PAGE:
You Should Know Better

I am a member of a very nice Facebook Group. It is all about Ohenro and there are some truly lovely and interesting people there. They walk the path of Kukai, they compare notes, they give kind and helpful suggestions to fellow pilgrims, and they offer encouragements to others who struggle. You’d think that such a on-line Nirvana would be a place of continue self-affirmation, support, good vibes, and inspired support. It usually is, but there was an unhappy interaction surrounding a situation that should have been a no-brainer. Allow me a few lines here to let you in on it.

One of the members is a very kind, very thoughtful, and very generous bilingual woman who lives in Tokushima. She works as a volunteer to help clear and clean the Ohenro path in her area. She is involved with her community. She is also much like a patron saint to wayward foreigners who have no place to stay, or who get lost, or who don’t have a clue. Speaking and writing flawless English she sometimes sees foreign travellers resting in front of a local convenience store. If they are strapped for a place to stay she makes arrangements for them. She makes phone calls on their behalf and just helps out where she can. There is nothing she asks for from them. She just offers a helping hand to people who are on the road. She does not intrude. She just asks them how far they plan to continue on and if they have already arranged for a place to rest at night. If conditions are good, and if she can, she often helps out, even going so far to take them in her car. For people who walk the many miles on the Ohenro path to meet such a helpful, kind, and deeply resourceful person is like receiving manna from heaven.

Ok, so at any rate, this volunteer (did I mention she is a good person?) puts a notice up and voices her frustration that people are etching their names, and writing nonsense, into the moss covered walls around her community. I think that we can all, in good normal human sense, understand that these acts of brazen narcissism are tremendously stupid, and ugly.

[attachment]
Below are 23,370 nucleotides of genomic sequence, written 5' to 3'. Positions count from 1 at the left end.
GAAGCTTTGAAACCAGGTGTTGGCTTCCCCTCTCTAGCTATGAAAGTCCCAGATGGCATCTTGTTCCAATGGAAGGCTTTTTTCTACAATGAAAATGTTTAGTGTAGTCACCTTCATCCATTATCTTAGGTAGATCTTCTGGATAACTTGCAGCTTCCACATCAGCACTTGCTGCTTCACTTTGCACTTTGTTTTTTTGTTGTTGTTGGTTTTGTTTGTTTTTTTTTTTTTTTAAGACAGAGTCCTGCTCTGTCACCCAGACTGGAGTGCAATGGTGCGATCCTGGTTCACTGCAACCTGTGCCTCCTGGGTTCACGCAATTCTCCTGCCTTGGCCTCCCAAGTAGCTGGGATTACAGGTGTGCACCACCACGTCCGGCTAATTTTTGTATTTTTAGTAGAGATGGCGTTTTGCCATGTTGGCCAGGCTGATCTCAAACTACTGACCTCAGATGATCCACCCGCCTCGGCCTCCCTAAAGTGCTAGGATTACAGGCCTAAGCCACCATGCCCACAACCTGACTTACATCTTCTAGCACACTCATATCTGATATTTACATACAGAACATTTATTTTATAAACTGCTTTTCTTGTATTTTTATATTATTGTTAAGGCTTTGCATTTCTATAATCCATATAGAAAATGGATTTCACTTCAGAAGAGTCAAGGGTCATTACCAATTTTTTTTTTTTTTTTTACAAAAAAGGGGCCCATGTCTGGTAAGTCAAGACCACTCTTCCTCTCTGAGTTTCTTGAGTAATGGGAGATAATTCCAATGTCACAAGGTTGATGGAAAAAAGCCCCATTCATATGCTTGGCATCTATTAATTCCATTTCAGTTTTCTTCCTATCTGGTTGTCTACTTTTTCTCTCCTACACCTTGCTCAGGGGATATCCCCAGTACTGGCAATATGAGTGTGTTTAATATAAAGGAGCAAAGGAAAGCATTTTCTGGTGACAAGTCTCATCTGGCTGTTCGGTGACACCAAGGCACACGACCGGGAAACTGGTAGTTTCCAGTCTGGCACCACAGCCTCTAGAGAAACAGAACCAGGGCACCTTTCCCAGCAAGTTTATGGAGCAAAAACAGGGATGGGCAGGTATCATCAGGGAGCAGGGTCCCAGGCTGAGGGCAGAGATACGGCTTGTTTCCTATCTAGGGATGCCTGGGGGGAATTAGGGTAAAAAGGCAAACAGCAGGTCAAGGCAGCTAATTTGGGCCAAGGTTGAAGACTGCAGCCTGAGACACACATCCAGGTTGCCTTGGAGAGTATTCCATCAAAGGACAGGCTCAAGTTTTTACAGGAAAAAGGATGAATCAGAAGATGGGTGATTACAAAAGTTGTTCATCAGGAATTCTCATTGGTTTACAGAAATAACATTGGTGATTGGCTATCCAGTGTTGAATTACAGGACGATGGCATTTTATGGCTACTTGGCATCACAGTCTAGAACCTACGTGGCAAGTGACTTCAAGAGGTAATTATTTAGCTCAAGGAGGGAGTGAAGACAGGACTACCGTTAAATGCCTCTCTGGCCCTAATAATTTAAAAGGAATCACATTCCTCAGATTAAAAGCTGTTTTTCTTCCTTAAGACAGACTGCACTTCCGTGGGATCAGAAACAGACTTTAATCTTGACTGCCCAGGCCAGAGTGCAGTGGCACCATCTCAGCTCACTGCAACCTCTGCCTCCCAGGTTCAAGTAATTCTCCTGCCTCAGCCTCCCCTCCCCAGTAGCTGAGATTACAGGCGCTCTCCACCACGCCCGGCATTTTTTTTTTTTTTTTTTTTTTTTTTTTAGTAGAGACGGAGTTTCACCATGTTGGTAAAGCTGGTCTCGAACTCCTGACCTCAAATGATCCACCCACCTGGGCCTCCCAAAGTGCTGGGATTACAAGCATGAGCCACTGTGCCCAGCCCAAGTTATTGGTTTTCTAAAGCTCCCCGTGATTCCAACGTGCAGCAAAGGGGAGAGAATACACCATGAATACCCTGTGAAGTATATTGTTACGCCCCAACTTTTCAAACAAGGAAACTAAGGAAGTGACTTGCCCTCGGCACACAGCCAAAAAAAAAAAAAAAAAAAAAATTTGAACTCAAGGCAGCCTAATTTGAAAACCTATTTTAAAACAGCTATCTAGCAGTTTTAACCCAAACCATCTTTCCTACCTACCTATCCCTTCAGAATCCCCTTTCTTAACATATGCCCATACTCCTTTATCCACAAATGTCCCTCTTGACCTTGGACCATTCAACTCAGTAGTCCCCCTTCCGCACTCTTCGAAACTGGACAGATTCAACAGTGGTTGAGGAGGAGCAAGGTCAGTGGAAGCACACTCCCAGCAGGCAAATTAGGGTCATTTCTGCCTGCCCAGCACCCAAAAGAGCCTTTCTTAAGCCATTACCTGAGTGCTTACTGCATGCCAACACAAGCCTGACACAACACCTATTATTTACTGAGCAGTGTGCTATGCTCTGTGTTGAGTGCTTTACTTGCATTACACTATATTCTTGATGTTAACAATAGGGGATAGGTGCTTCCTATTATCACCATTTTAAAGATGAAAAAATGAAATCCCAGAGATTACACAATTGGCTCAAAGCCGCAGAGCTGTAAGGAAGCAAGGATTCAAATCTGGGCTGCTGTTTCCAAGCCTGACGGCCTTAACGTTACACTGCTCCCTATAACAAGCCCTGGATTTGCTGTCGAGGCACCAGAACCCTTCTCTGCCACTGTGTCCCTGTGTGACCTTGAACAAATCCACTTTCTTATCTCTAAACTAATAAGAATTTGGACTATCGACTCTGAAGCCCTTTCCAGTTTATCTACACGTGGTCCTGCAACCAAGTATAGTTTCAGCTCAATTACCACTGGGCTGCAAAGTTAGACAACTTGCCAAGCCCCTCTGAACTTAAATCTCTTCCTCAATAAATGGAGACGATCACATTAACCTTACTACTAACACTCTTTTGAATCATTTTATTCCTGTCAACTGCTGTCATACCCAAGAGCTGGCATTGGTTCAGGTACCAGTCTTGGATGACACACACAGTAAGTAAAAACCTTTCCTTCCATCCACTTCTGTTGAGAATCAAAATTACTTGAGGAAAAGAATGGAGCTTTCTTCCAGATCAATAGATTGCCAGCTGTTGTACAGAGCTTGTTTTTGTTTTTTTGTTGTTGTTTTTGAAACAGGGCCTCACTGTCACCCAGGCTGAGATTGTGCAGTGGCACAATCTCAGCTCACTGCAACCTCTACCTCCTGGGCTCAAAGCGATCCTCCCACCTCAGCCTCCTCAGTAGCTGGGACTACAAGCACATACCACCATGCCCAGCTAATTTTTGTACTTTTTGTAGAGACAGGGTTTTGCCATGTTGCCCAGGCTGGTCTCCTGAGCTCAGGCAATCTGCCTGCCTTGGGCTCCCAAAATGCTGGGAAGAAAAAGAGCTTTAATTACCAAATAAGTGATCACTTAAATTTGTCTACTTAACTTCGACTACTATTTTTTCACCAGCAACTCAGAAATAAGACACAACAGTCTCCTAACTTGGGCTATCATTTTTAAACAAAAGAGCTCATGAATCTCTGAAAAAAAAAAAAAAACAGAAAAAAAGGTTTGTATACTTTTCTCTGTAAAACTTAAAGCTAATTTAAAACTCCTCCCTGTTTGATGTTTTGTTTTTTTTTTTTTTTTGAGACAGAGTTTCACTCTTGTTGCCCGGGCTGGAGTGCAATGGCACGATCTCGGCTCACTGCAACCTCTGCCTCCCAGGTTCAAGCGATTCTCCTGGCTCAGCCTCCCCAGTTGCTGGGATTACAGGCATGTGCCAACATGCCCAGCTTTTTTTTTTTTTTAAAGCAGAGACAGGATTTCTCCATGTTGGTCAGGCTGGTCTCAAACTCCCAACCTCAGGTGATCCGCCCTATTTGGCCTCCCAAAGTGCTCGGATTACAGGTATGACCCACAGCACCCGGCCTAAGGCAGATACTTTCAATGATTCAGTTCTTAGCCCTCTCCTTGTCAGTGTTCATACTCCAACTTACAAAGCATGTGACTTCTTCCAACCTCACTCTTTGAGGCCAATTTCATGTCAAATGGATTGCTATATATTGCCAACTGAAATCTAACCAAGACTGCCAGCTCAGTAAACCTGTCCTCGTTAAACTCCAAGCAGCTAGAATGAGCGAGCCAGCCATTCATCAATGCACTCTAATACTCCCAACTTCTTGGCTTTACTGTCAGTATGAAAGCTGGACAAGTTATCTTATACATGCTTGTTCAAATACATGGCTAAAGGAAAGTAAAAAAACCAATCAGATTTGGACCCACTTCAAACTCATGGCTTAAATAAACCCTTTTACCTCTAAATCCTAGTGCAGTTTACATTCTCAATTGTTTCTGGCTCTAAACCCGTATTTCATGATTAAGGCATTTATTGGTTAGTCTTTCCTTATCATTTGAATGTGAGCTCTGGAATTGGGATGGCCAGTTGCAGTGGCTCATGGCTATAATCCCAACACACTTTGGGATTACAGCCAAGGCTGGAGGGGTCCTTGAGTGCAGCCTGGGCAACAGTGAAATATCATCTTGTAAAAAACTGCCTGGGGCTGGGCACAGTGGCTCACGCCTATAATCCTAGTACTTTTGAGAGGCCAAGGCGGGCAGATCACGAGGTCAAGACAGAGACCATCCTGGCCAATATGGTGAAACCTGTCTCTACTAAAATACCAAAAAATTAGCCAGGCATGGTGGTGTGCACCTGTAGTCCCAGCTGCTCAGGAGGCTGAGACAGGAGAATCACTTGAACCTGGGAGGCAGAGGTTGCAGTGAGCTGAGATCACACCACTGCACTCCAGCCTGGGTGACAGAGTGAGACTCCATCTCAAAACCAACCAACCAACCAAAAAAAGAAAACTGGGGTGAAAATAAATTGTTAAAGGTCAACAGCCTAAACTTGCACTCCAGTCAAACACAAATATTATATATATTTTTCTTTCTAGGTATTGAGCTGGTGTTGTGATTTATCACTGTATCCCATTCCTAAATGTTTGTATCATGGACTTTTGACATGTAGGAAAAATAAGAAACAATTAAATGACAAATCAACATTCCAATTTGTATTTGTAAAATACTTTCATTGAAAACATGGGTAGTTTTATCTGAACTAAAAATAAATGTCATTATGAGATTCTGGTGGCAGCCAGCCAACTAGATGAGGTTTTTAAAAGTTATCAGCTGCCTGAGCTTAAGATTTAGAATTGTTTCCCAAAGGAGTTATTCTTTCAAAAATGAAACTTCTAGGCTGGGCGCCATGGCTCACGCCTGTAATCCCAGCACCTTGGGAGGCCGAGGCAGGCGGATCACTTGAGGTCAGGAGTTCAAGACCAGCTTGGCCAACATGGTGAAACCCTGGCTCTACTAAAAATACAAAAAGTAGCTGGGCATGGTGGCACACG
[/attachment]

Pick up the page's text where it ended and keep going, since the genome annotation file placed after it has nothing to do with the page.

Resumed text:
Just take a look and see for yourself.


Some Western participants took her objection to be some kind of racially charged attack on Western ohenro who suffer so much (I guess more so than regular ohenro). Comments such as, “the walls are ugly anyway”, were equally ridiculous and childish. So, this kind soul was somewhat taken aback and feels very unappreciated for both her quiet service and support to foreign ohenro on the path, as well as her admonishments for these acts of vandalism. I thought that the whole discussion ran way out into left field and I sent a private message to the author telling her that I am grateful for the initial posting in the group, thankful as an expat here in Shikoku for the unblinking selfless support of non-Japanese speaking ohenro, and encouraged her to not let the childishness of others distract her from her message and request.

Let’s see if we can look at this particular issue in a different cultural context. Do you think it would be okay for you to go to any public accessible museum in France and write your name on that property? Do you think you can do that in any country you are visiting or vacationing in? Do you think it is okay to touch someone’s private property as you pass by and do visible damage to the plants attached to that person’s home? Even if you think that their wall is not so attractive?

Of course not. You know better. And if you don’t, shame on you. And yes, you are a dork.

You do not have to be deeply Buddhist to know that you do not do harm as you pass through. Do no harm to others. Do no harm to other people’s feelings. Do no harm.

The author of the initial post said that she knew the old man that lives in this place. He is elderly. He struggled long and hard to provide this home for his family. How should he feel about his home? He should be proud. He should be glad that he could, as a man and breadwinner, provide for his family despite trouble and hard times. And then some chowderheads come through and disrespect his home.